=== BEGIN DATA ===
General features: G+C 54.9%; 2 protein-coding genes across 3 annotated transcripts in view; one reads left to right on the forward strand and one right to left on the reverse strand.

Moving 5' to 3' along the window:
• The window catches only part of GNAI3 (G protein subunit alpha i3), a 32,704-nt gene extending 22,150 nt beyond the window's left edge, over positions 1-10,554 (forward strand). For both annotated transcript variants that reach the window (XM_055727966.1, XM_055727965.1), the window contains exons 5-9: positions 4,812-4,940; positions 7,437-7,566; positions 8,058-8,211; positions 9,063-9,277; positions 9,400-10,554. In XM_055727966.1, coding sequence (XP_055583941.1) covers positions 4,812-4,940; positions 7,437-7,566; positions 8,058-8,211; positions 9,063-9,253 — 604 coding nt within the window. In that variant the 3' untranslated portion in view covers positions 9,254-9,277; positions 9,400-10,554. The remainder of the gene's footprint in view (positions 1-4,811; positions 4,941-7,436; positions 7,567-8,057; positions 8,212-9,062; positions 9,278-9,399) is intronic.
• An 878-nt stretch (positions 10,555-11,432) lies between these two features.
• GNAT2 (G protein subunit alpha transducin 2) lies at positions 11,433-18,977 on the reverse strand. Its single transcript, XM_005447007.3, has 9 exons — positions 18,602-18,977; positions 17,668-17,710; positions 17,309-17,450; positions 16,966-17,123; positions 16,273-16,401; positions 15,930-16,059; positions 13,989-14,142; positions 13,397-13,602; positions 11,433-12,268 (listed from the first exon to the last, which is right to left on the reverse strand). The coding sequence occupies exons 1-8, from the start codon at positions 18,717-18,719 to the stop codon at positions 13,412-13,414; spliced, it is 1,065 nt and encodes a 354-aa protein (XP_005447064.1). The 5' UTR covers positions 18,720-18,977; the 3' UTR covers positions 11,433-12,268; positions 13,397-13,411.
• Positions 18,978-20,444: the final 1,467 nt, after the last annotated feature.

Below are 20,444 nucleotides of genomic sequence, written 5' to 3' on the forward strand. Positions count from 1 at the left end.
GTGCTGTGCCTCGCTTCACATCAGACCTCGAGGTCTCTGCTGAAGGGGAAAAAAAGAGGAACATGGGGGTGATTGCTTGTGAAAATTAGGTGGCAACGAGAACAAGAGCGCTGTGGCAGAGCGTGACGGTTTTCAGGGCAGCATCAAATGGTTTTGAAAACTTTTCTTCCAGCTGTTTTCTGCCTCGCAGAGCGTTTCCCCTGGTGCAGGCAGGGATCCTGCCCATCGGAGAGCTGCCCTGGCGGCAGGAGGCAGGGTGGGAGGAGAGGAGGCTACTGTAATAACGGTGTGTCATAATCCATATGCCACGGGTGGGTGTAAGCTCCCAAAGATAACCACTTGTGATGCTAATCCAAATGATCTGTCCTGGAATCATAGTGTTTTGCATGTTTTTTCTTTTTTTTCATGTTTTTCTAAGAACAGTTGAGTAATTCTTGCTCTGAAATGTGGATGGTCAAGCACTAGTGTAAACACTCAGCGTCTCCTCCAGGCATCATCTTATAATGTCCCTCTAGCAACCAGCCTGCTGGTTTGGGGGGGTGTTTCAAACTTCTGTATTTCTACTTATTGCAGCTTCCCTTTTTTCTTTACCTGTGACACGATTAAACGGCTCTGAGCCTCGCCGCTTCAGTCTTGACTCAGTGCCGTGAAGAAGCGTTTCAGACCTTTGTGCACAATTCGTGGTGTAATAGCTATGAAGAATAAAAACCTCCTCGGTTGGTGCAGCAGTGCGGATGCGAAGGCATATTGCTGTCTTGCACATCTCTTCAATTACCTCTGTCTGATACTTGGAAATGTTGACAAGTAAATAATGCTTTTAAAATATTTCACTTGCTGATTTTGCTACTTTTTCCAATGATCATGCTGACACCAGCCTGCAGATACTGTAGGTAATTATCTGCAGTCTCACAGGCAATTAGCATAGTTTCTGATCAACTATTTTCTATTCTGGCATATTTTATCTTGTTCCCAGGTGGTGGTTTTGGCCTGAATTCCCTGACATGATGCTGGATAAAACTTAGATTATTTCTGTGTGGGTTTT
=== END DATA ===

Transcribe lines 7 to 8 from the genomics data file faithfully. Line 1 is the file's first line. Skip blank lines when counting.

Below are 20,444 nucleotides of genomic sequence, written 5' to 3' on the forward strand. Positions count from 1 at the left end.
GTGCTGTGCCTCGCTTCACATCAGACCTCGAGGTCTCTGCTGAAGGGGAAAAAAAGAGGAACATGGGGGTGATTGCTTGTGAAAATTAGGTGGCAACGAGAACAAGAGCGCTGTGGCAGAGCGTGACGGTTTTCAGGGCAGCATCAAATGGTTTTGAAAACTTTTCTTCCAGCTGTTTTCTGCCTCGCAGAGCGTTTCCCCTGGTGCAGGCAGGGATCCTGCCCATCGGAGAGCTGCCCTGGCGGCAGGAGGCAGGGTGGGAGGAGAGGAGGCTACTGTAATAACGGTGTGTCATAATCCATATGCCACGGGTGGGTGTAAGCTCCCAAAGATAACCACTTGTGATGCTAATCCAAATGATCTGTCCTGGAATCATAGTGTTTTGCATGTTTTTTCTTTTTTTTCATGTTTTTCTAAGAACAGTTGAGTAATTCTTGCTCTGAAATGTGGATGGTCAAGCACTAGTGTAAACACTCAGCGTCTCCTCCAGGCATCATCTTATAATGTCCCTCTAGCAACCAGCCTGCTGGTTTGGGGGGGTGTTTCAAACTTCTGTATTTCTACTTATTGCAGCTTCCCTTTTTTCTTTACCTGTGACACGATTAAACGGCTCTGAGCCTCGCCGCTTCAGTCTTGACTCAGTGCCGTGAAGAAGCGTTTCAGACCTTTGTGCACAATTCGTGGTGTAATAGCTATGAAGAATAAAAACCTCCTCGGTTGGTGCAGCAGTGCGGATGCGAAGGCATATTGCTGTCTTGCACATCTCTTCAATTACCTCTGTCTGATACTTGGAAATGTTGACAAGTAAATAATGCTTTTAAAATATTTCACTTGCTGATTTTGCTACTTTTTCCAATGATCATGCTGACACCAGCCTGCAGATACTGTAGGTAATTATCTGCAGTCTCACAGGCAATTAGCATAGTTTCTGATCAACTATTTTCTATTCTGGCATATTTTATCTTGTTCCCAGGTGGTGGTTTTGGCCTGAATTCCCTGACATGATGCTGGATAAAACTTAGATTATTTCTGTGTGGGTTTT